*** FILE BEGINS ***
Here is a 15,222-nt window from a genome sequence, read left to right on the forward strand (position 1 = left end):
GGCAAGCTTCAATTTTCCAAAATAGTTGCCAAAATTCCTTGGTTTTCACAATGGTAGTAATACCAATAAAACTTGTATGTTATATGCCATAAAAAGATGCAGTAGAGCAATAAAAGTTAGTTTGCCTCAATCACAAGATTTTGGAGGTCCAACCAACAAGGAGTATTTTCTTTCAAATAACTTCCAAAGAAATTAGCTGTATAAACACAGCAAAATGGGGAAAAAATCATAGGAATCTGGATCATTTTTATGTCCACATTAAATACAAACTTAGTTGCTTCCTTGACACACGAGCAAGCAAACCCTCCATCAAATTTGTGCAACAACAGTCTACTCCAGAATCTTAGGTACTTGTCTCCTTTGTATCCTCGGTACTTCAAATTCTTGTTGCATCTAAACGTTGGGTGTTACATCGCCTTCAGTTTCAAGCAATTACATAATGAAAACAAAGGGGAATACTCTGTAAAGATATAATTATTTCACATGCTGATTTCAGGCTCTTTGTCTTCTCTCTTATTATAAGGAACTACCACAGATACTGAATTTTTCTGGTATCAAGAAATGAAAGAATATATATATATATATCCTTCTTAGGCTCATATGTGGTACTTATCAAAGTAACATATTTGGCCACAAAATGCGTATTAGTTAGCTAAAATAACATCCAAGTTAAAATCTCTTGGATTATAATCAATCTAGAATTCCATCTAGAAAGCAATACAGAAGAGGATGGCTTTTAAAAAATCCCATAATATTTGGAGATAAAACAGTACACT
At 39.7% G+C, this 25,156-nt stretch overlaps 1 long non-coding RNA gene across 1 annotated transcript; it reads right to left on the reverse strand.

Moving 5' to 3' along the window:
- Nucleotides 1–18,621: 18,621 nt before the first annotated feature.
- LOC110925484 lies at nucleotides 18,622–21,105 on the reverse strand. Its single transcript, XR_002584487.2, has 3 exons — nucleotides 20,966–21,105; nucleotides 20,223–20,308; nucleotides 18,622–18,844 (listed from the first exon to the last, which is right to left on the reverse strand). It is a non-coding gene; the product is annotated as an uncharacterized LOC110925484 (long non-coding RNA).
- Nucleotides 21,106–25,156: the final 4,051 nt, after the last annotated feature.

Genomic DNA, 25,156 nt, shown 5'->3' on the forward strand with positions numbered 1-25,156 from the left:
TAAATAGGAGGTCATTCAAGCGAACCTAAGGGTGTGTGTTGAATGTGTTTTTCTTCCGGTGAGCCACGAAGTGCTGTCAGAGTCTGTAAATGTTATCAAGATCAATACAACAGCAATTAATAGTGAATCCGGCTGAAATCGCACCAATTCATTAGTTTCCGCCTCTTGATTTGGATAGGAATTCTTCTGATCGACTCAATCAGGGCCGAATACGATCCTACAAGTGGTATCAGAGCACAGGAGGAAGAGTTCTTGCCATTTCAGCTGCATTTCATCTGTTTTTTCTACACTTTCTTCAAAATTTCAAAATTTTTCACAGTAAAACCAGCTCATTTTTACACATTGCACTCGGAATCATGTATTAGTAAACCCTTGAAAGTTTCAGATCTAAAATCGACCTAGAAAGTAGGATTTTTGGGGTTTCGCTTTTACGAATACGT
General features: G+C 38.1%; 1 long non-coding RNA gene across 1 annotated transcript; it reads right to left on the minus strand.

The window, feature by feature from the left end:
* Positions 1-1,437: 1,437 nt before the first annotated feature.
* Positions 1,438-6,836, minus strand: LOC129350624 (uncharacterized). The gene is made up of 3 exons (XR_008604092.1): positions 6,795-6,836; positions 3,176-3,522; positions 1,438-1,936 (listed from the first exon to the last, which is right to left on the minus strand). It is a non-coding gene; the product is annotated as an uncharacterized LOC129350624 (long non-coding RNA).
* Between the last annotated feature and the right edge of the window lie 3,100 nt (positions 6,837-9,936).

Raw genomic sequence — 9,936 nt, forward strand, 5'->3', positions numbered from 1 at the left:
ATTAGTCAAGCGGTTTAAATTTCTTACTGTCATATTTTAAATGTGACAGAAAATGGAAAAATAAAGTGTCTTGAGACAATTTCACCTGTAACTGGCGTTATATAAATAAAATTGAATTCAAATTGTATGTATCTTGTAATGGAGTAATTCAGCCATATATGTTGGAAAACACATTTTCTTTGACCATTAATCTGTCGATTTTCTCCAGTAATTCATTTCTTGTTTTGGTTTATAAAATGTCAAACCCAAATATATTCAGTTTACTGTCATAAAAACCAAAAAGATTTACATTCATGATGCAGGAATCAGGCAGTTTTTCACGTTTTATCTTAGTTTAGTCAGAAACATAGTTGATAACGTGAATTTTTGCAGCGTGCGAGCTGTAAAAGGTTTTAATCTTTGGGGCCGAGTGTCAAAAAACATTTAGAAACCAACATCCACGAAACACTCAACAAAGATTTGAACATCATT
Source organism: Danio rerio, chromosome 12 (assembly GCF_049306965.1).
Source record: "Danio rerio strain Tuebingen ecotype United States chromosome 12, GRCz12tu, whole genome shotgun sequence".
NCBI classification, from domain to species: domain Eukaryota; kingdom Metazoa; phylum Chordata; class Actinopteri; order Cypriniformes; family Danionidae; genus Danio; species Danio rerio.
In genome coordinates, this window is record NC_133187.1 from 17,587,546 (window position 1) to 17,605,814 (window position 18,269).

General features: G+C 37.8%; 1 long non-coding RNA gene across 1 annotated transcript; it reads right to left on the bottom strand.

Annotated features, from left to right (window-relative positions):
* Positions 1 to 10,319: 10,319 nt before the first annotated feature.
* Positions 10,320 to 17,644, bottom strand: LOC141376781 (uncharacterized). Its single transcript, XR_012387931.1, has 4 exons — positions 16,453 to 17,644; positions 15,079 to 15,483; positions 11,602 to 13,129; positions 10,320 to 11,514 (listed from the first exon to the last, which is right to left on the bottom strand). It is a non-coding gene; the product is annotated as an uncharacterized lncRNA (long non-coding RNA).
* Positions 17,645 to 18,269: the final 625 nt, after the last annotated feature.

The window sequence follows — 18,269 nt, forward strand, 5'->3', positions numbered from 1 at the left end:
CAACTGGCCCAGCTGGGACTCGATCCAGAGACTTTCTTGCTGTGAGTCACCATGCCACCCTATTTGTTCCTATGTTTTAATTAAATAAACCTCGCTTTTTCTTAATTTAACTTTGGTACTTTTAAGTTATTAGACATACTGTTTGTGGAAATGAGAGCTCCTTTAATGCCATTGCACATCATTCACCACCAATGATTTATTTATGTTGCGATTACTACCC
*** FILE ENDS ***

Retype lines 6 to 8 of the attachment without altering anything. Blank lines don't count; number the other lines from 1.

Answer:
- LOC110925484 lies at nucleotides 18,622–21,105 on the reverse strand. Its single transcript, XR_002584487.2, has 3 exons — nucleotides 20,966–21,105; nucleotides 20,223–20,308; nucleotides 18,622–18,844 (listed from the first exon to the last, which is right to left on the reverse strand). It is a non-coding gene; the product is annotated as an uncharacterized LOC110925484 (long non-coding RNA).
- Nucleotides 21,106–25,156: the final 4,051 nt, after the last annotated feature.

Genomic DNA, 25,156 nt, shown 5'->3' on the forward strand with positions numbered 1-25,156 from the left: